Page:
Rembrandts problems reached a crescendo when, in 1661, the artist received a commission to paint a large banquet scene for Amsterdam’s new City Hall. The light filled narrative that Rembrandt developed was the Conspiracy of the Batavians under Claudius Civilis. Rembrandt’s dream of pulling himself out of financial ruin ceased when this large painting was removed from its location in the New City Hall and returned to his studio with the command to “fix it”! Rembrandt refused to change his original vision and chose to cut it up into a smaller canvas for ease of sale to another patron. Today the Rembrandt painting, a sad remnant of its former glory, is installed in the Nationalmuseum, Stockholm, Sweden.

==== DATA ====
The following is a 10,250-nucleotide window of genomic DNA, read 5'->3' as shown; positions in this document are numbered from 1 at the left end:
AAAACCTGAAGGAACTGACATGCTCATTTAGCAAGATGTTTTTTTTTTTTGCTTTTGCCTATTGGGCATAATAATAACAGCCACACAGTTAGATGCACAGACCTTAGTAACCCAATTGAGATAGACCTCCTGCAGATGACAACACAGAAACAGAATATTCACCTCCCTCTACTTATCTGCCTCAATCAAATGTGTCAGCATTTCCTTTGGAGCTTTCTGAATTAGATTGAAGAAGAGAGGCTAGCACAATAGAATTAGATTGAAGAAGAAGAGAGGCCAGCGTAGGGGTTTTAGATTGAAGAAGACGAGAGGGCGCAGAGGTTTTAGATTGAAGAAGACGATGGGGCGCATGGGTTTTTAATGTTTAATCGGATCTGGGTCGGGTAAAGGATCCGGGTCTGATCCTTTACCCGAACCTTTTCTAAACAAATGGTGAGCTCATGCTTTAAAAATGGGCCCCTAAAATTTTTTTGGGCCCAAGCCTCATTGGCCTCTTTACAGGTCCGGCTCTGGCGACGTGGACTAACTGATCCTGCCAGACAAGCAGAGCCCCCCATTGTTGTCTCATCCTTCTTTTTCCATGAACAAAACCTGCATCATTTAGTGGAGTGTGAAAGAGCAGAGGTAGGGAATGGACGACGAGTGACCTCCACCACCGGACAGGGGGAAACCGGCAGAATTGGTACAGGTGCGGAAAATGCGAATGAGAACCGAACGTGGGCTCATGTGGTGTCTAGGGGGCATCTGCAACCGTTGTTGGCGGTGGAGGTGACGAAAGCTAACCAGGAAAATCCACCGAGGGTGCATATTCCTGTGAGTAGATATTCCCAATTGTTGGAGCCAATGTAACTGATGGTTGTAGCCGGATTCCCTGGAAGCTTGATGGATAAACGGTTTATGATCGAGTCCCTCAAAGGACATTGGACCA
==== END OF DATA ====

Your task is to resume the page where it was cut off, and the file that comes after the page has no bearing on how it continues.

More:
What are your thoughts of the demands of patrons that are placed upon artists to “fix their work” because it has somehow fallen into disfavor?

The Conspiracy of the Batavian Under Claudius Civilis, 1661-62)

Published by: roberttracyphd

Academic professor at the University of Nevada Las Vegas. I teach theory courses in Art and Architecture History. In addition, I also curate exhibitions on campus as well as in other venues nationally and internationally.


19 thoughts on ““He did not know in the least how to keep his station…””